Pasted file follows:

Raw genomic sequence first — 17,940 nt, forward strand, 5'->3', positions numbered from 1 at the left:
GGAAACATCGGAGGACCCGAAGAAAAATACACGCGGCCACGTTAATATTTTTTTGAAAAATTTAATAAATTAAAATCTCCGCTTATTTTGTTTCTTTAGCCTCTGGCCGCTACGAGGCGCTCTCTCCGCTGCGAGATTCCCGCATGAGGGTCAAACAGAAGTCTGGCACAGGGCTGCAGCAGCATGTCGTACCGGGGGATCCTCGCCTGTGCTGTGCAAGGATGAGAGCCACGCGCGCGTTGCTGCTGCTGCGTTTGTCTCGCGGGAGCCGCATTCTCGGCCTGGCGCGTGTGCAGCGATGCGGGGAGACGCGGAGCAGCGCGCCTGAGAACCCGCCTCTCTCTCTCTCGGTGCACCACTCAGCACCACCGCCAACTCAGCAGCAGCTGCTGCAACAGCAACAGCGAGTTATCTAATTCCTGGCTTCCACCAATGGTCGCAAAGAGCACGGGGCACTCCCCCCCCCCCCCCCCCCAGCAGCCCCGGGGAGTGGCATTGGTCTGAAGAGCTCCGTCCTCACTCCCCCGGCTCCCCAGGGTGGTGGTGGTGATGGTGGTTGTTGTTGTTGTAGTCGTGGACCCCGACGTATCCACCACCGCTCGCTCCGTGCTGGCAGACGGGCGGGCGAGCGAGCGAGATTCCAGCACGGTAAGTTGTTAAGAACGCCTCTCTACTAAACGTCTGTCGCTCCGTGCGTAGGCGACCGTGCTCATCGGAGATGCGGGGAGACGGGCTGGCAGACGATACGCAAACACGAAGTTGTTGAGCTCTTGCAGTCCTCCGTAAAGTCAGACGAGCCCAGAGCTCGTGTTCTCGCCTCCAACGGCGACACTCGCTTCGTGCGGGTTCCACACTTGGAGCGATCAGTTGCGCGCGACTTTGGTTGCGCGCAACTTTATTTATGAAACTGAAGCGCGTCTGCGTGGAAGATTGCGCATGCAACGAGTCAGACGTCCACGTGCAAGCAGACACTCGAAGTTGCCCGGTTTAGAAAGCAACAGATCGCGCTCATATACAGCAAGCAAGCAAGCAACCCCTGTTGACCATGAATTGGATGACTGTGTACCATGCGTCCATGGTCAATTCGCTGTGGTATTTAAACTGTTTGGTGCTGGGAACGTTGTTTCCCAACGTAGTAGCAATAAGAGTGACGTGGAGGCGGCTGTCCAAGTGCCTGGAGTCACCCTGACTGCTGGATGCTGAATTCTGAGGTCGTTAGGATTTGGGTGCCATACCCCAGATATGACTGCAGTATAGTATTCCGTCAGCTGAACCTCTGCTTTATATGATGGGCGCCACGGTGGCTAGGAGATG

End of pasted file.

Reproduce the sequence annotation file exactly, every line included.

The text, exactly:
Raw genomic sequence first — 17,940 nt, forward strand, 5'->3', positions numbered from 1 at the left:
GGAAACATCGGAGGACCCGAAGAAAAATACACGCGGCCACGTTAATATTTTTTTGAAAAATTTAATAAATTAAAATCTCCGCTTATTTTGTTTCTTTAGCCTCTGGCCGCTACGAGGCGCTCTCTCCGCTGCGAGATTCCCGCATGAGGGTCAAACAGAAGTCTGGCACAGGGCTGCAGCAGCATGTCGTACCGGGGGATCCTCGCCTGTGCTGTGCAAGGATGAGAGCCACGCGCGCGTTGCTGCTGCTGCGTTTGTCTCGCGGGAGCCGCATTCTCGGCCTGGCGCGTGTGCAGCGATGCGGGGAGACGCGGAGCAGCGCGCCTGAGAACCCGCCTCTCTCTCTCTCGGTGCACCACTCAGCACCACCGCCAACTCAGCAGCAGCTGCTGCAACAGCAACAGCGAGTTATCTAATTCCTGGCTTCCACCAATGGTCGCAAAGAGCACGGGGCACTCCCCCCCCCCCCCCCCCCAGCAGCCCCGGGGAGTGGCATTGGTCTGAAGAGCTCCGTCCTCACTCCCCCGGCTCCCCAGGGTGGTGGTGGTGATGGTGGTTGTTGTTGTTGTAGTCGTGGACCCCGACGTATCCACCACCGCTCGCTCCGTGCTGGCAGACGGGCGGGCGAGCGAGCGAGATTCCAGCACGGTAAGTTGTTAAGAACGCCTCTCTACTAAACGTCTGTCGCTCCGTGCGTAGGCGACCGTGCTCATCGGAGATGCGGGGAGACGGGCTGGCAGACGATACGCAAACACGAAGTTGTTGAGCTCTTGCAGTCCTCCGTAAAGTCAGACGAGCCCAGAGCTCGTGTTCTCGCCTCCAACGGCGACACTCGCTTCGTGCGGGTTCCACACTTGGAGCGATCAGTTGCGCGCGACTTTGGTTGCGCGCAACTTTATTTATGAAACTGAAGCGCGTCTGCGTGGAAGATTGCGCATGCAACGAGTCAGACGTCCACGTGCAAGCAGACACTCGAAGTTGCCCGGTTTAGAAAGCAACAGATCGCGCTCATATACAGCAAGCAAGCAAGCAACCCCTGTTGACCATGAATTGGATGACTGTGTACCATGCGTCCATGGTCAATTCGCTGTGGTATTTAAACTGTTTGGTGCTGGGAACGTTGTTTCCCAACGTAGTAGCAATAAGAGTGACGTGGAGGCGGCTGTCCAAGTGCCTGGAGTCACCCTGACTGCTGGATGCTGAATTCTGAGGTCGTTAGGATTTGGGTGCCATACCCCAGATATGACTGCAGTATAGTATTCCGTCAGCTGAACCTCTGCTTTATATGATGGGCGCCACGGTGGCTAGGAGATG